The last session of Ethernet Summit posed several interesting questions to the panelists, which included: David Meyer, David Ward, Pascale Vicat, Recep Ozdag and yours truly. Now that Open Daylight is public I’d like to share and expand on some of the answers I gave last week at the Ethernet Summit.
So, what is Software Defined Networking?
David Meyer gave a good definition for the controller part of SDN (Software Defined Networking) at last week’s Ethernet Summit. In summary, SDN provides a control mechanism for a spectrum of underlying network planes, including: Data plane – controller has direct control of the switch’s forwarding plane, through a protocol, such as Open Flow; Control plane – controller has influence over the switch’s distributed forwarding plane, through proprietary or IETF protocols, such as Interface to the Routing System (I2RS), Path Computation Element Communication Protocol (PCEP); and finally Overlay plane – controller has direct control of a distributed overlay virtual Ethernet switch’s forwarding plane, through either proprietary or OpenFlow protocols, an example is IBM’s Distributed Overlay Virtual Ethernet (DOVE) network technology.
In the Data Center, I would add one more plane to the left of Meyer’s list above: Link plane – controller has influence over the configuration of each of the switch’s links. Today this includes link-level discovery (LLDP) and data center bridging exchange (DCBX) protocols, along with the link level configuration each provides (e.g. flow control, bandwidth allocation and congestion management).
For SDN to succeed, I would highlight to the definition above several key aspects: a widely adopted API ecosystem that can be used by Applications (Apps) residing inside and outside the controller. Those APIs obviously need to enable Apps to configure and monitor network elements, but one could argue SNMP can be used for that. The APIs need to go further and allow Apps to: create multi-tier virtual systems, including all the linkages between compute tiers and network appliances (e.g., firewall, load balancer or intrusion prevention system); configure those tiers and network appliances; and use real-time feedback to maintain the Service Level Agreements (SLAs) required by the Apps.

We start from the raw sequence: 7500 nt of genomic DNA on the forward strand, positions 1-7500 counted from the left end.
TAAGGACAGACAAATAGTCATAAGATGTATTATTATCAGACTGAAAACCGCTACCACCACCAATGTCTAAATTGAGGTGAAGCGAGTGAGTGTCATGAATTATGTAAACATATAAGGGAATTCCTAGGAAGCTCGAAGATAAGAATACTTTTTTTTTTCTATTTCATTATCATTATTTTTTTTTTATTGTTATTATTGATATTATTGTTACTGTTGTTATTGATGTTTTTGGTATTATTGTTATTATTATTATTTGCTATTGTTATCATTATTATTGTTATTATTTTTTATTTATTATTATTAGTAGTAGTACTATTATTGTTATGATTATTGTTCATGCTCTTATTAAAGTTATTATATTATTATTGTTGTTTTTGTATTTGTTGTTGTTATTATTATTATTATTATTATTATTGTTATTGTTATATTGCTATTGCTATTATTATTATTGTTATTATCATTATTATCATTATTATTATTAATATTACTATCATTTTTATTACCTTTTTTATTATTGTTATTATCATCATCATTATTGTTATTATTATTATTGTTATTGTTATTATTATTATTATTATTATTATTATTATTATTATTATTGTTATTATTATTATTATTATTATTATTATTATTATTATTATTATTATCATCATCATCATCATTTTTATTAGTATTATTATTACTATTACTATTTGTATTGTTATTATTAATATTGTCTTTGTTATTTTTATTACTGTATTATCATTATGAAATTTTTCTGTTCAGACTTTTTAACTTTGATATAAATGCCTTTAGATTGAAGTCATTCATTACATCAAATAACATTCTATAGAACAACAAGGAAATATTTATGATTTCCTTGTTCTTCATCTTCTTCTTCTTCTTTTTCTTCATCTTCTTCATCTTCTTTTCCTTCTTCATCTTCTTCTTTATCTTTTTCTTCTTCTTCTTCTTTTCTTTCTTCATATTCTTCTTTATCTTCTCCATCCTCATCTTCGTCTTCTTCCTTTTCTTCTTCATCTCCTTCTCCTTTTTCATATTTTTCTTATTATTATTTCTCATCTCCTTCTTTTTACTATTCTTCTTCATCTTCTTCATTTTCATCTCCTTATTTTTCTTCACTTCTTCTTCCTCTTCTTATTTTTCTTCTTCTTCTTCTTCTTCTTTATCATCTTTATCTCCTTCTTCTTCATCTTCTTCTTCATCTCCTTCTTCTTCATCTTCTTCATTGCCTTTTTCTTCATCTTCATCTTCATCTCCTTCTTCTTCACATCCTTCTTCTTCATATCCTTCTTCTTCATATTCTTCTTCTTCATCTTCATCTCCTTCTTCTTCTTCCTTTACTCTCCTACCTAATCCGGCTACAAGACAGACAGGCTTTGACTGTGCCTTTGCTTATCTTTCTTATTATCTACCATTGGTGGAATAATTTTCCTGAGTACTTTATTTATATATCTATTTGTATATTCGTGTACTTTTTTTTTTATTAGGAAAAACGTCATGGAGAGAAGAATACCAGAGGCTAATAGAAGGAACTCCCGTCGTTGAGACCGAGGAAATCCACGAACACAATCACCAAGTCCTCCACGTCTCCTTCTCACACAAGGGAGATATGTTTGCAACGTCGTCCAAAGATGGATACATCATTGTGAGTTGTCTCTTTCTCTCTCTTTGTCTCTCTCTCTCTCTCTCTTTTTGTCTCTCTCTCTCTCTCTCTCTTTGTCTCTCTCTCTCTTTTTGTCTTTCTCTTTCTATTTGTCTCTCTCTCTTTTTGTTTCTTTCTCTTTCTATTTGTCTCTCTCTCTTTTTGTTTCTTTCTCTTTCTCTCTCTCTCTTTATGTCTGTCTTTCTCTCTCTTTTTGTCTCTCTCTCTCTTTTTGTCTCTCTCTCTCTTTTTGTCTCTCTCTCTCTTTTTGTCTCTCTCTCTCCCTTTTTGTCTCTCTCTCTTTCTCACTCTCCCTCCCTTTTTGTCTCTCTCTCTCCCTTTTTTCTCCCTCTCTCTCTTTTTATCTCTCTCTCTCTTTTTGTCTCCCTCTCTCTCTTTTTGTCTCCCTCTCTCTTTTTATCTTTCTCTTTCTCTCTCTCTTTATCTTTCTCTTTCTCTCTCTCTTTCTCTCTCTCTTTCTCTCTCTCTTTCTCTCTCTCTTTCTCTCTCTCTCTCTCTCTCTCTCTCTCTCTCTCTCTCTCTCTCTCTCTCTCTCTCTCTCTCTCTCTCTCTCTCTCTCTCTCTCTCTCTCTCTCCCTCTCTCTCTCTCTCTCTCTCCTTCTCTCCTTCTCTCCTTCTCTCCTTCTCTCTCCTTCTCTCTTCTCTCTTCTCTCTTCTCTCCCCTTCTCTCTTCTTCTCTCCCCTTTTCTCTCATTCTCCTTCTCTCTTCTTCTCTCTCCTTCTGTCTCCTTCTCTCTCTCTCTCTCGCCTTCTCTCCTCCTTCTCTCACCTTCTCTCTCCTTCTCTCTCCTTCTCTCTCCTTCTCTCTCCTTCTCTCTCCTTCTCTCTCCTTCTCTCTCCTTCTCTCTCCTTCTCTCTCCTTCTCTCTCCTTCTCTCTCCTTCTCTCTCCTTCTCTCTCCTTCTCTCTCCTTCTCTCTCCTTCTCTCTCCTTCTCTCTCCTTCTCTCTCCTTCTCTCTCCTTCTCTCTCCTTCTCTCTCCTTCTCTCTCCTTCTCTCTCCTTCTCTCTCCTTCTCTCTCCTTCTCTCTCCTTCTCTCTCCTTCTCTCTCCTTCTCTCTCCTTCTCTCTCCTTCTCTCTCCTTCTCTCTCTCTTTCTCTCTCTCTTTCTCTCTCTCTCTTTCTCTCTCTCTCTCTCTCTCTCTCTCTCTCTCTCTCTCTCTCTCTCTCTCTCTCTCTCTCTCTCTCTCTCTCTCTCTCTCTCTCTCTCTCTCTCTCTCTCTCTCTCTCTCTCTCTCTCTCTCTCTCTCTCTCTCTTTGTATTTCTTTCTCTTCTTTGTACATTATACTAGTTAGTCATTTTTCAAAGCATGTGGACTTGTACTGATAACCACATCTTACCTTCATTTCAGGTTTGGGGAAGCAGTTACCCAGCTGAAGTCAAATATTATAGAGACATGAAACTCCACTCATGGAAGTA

What is the state of Open Software Defined Networking today?
SDN is in the early adoption phase today, but it is no longer technologies for companies that can spend significant resources in developing their own networks (e.g., Google, Microsoft). Instead smaller companies, such as Tervela and Selerity are using IBM’s SDN solutions in production environments today.
However, one of the issues SDN has faced is the lack of a widely available, common platform that application and appliance developers can focus on. In my view, Open Daylight addresses this need. In this sense, Open Daylight is analogous to Linux.
In the x86 world, prior to Linux, we had proprietary operating systems (OSs), with a mix of proprietary and “open” APIs — where the definition of each OS would have a different set of “open” APIs, making App porting cumbersome. Most application (App) developers only had access to the “open” APIs. Additionally, if clients or App developers wanted a new function supported in the operating system (OS), they had to wait for the OS vendor to prioritize the function into their release roadmap.
Linux provided a single code base that was open to the Linux community. If clients or App developers wanted a new function, they or others in the community could code it and if accepted by the Linux community, it became available. More importantly, Linux provided an open API eco-system for App developers to focus on.
The current networking world is in a state similar to where the x86 world was in the 1990s. Network switches have a completely closed OS. They also do not provide a common API ecosystem that App developers and Network Appliance vendors can focus on.
SDN has attempted to solve this problem, but today there are many SDN OS platforms to choose from, each with its own set of proprietary extensions. This too is similar to where the x86 world was in the 1990s. Given all the top-down support from network, OS and system companies, Open Daylight offers a single OS code tree, with a common set of APIs, thus enabling a truly open, common API eco-system for App developers to focus on.
Renato Recio is an IBM Fellow & CTO of IBM System Networking, specializing in System I/O and Network Architecture, Strategy, and Standards. For the past 15 years Renato has played a leadership role in the strategy, architecture and design of future IBM system I/O and Networks. He is currently responsible for cross-IBM Data Center and Virtual Switch Networking product strategy and roadmap.
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